Stitching Stories




If you've ever had the impulse to tell a story through your art work, don't underestimate the power of stitch. While we textile artists often lose ourselves in the colors and shapes that make the bold statements in our work, the elements of stitch are no less important. I use machine and hand stitch both as textural lines on my work, but also as expressions of rhythm and energy and movement.


Stitching is the final layer of story that I try to tell. Think about it: do you strive for even regularity? For an all over even steven precision of stitch -- nothing wrong with that! Or do you let the speed of machine, the size of a by-hand seed stitch take on some of the emotional content and context for your art. I know that the second approach is mine. I gave up perfection long ago, and while I admire the skill that that kind of quilting requires, I don't even pretend to aspire to it -- I prefer my own rather higgledy pigglety kind of approach to stitching and it suits the kind of work I do.


If you'd like to know more about my approach to stitching, there's an article in the new issue of the electronic magazine In Stitches. Included is a short video interview and demo, as well as the step-by-step how-to of my process for making an art quilt. I can't share the link to the article, since that's the point of selling an e-zine, but I can share the links to the store for various platforms! If you do make the purchase (or subscribe -- I have found the e-mag full of great content) you'll find a variety of videos, step-outs, reviews and helpful and interesting stories. In this issue: articles by Janet Lasher, Carol Anne Grotrian, Jill Jensen, Norma Schlager, Cloth Paper Scissors editor and author Barbara Delaney, Carol Sloan, Kathyanne White, Eileen Lauterborn, and editor Jane Davila.


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In Print, New Porch, New Pooch

Gap in posting is to be expected. When Linda goes on break from teaching, I tend to forget my (self)employed status for a while  (well, until I look at my bank account) and revel in summer in the Hill Country. And a lovely one it is so far: cool in the mornings and evenings, spectacular thunder and lightning storms, clear skies and billowy clouds and sun during the day. The tierra has finally gotten enough rain to green up and the tomatoes in the garden are ripening!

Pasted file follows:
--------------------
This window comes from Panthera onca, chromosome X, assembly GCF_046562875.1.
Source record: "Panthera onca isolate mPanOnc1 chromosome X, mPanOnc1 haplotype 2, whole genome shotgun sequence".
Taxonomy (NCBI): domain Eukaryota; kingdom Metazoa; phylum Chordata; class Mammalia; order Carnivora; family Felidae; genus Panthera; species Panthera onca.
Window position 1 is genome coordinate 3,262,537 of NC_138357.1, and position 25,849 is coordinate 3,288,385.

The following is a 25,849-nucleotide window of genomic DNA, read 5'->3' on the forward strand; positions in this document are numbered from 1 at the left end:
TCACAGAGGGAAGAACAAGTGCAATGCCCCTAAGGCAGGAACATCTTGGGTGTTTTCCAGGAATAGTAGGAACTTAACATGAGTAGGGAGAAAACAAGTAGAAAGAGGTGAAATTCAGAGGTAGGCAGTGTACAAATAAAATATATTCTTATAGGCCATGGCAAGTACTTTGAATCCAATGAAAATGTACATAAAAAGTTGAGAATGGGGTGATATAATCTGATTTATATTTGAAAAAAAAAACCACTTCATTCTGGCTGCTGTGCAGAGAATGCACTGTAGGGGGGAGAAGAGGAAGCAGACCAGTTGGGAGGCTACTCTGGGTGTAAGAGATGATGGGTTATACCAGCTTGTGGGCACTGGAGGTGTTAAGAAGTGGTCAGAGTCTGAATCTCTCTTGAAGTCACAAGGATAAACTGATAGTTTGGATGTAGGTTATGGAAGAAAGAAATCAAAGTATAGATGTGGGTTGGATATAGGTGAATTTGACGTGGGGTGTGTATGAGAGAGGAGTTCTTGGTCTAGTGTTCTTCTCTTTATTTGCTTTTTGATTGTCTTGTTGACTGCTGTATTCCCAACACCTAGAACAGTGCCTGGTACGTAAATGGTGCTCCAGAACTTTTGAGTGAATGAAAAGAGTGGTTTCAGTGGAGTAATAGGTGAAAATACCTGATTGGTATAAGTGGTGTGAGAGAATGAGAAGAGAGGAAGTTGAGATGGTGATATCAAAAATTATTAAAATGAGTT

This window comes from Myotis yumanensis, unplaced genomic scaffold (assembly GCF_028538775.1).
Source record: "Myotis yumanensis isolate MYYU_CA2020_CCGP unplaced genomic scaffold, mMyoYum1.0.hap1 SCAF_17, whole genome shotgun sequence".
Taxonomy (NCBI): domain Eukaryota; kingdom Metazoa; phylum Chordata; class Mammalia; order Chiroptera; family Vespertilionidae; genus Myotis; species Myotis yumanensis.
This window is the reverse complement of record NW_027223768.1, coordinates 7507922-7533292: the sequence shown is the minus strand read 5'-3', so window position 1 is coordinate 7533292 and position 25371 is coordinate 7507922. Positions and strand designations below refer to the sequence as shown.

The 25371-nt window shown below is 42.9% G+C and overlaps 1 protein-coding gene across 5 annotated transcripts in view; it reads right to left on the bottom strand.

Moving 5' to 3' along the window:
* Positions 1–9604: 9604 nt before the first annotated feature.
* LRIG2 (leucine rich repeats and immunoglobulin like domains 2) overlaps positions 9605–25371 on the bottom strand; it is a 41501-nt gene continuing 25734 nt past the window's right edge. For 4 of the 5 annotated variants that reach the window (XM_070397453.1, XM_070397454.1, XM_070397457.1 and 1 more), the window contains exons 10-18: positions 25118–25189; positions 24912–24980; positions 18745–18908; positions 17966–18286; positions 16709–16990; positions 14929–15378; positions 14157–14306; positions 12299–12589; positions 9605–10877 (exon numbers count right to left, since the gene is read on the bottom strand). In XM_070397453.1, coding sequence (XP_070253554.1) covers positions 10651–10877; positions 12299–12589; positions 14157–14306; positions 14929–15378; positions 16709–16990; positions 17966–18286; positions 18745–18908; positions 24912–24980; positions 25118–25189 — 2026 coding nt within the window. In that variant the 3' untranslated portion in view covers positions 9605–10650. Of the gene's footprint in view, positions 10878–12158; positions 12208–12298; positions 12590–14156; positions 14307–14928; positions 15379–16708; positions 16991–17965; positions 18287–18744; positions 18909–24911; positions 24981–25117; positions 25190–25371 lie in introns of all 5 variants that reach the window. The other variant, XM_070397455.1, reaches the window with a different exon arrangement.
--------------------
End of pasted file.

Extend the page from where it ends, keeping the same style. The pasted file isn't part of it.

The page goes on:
There's a new pooch, a new porch and I'm back in print in the magazine world after a long sabatical from that strand of the tapestry -- My first piece in the quilt world is in Quilting Arts in the June/July issue: a profile of Alaskan artist Ree Nancarrow. I love writing and profiles of artists are a perfect genre for me -- I get to talk to artists whom I admire and then shape a story to communicate what I find special about their work. Thanks to Pokey Bolten (and Leslie Riley who introduced us at last year's International Quilt Festival). So run out and buy a copy, send a letter to Pokey about how much you like my writing (I'm sure), and lets keep that path open!

As to the Pooch. Linda picked up a dumped black-and-tan coon hound (we didn't know at first and thought she was a bloodhound) on the highway and its been a roller coaster ride ever since. You know those free dogs -- she had a bad abcess from a fight with something; she was going into heat; she had to be spayed and her very long nails groomed; the long beautiful ears where filled with bacteria and she and Rodeo, the resident alpha animal gentle spirited border collie, have spent many a testy moment posturing about status in the pack. Not to mention that Bandera (she's named for the highway, county and county seat up the road) seems to think resident cat is a coon. Not so good, since resident cat is fearless and loves to provoke said coon hound. And that a coon hound is mostly nose. So she can't be trusted to stay home guarding the resident sheep (us) as can border collie Rodeo. But, as things will have it, we love her. Find her fascinating and goofy, and are now walking 3 miles a day to give her the run time she needs. We are all looking much trimmer.

The new porch is a big hit with family  and friend visitors, as well as the residents, two and four legged, and I can't wait to use it for opening morning sessions (if it stays cool enough) for the next workshop (completely sold out, thanks to a final registrant who found me and the workshops due to the published profile!). What a sentence.

Our neighbor Bill (That's his house, which he and his wife also built, in the background) built the extension to an existing deck, making a sleeping/dining porch about 25 by 15 with an open porch 8 feet out and poised over the cliff side overlooking the cedars and water oaks. The roof is clear near the house, letting light into the kitchen and DR and metal on the part further out from the house. Three screen doors complete the picture.

So, what are you doing this summer, so far? It's a great time to dye, to sunprint and to rust, so we're dusting off the rust bucket and the dyepots and getting (back) to work!

 P.S. Here's Rodeo, so he won't be too jealous about Bandera's star role in this post.